Wrong enum comparisons

foobar foo at bar.com
Mon May 28 06:19:41 PDT 2012

On Monday, 28 May 2012 at 08:58:29 UTC, Denis Shelomovskij wrote:
> 27.05.2012 23:45, bearophile написал:
>> In some code I have created a small bug that can be reduced to 
>> something
>> like this, that the D compiler has not caught at compile-time:
>> enum E1 { A, B }
>> enum E2 { C, D }
>> void main() {
>> E1[2] a;
>> with (E2)
>> assert(a[0] == D);
>> }
>> Why isn't D able to statically tell when you compare values of 
>> different
>> enums?
>> How much work is implementing this compile-time test inside 
>> the D
>> front-end?
>> Thank you,
>> bye,
>> bearophile
> Enumerations are in very poor state in D now. May be, it should 
> be deprecated just like typedef and be library-implemented. 
> Why? Because we do need really strict type/operation checking 
> with enum so one have to write explicitly casts to do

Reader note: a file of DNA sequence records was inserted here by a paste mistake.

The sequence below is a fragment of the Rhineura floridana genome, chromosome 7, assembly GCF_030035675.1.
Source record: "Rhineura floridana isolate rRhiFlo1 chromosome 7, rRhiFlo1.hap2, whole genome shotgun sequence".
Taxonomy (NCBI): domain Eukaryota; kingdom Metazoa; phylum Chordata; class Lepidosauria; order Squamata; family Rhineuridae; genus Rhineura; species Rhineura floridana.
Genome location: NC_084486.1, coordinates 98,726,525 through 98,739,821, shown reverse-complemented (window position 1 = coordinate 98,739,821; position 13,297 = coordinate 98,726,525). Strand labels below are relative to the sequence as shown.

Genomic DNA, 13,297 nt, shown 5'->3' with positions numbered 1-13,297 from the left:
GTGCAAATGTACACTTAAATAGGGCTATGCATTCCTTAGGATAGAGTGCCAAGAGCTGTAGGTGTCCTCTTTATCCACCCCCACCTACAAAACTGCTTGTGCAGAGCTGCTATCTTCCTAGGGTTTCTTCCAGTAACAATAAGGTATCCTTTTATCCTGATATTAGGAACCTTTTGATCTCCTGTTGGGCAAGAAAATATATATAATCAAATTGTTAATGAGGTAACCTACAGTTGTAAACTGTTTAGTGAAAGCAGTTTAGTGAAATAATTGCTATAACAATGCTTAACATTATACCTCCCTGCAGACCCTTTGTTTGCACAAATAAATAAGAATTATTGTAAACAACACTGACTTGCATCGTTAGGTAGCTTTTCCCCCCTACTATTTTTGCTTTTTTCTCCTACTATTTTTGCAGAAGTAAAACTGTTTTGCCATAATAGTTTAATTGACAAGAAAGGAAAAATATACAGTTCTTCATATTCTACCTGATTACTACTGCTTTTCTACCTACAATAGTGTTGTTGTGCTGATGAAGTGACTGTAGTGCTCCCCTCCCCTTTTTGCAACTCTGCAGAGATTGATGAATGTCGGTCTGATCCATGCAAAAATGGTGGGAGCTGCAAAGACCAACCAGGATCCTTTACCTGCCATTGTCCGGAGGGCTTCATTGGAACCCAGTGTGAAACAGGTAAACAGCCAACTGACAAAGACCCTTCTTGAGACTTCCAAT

> non-standard things. The two main enumeration types are:
>  * list - must hold only one value, only opAssign and opEqual 
> are allowed, by default nextValue = prevValue + 1 starting with 
> 0
>  * flags - must hold superposition of values, like list, but 
> binary operations are also allowed, by default nextValue = 
> prevValue << 1 starting with 1
> These also allow finally implement right to!string for flags.
> By the way, current enums can be modified to correspond "list" 
> enumeration and flags can be added as library component.

I have to loudly object to this definition. Given a typical 
enumeration such as:
enum color {Blue, Green, Red};
Who's to say that Blue must equal 0? This is conceptually plain 

A conceptually correct enumeration must NOT expose such 
implementation details as the very poor C/D style enums do. See 
functional languages such as ML for a correct implementation and 
also Java 5 Enums (similar but with an OO flavor).

The second point is conceptually *wrong* as well - a set of flag 
values is exactly that - _a set_. The type-safe correct way is to 
use a set!MyEnum to properly represent this (of course with a 
specialized implementation for this using bits for performance 

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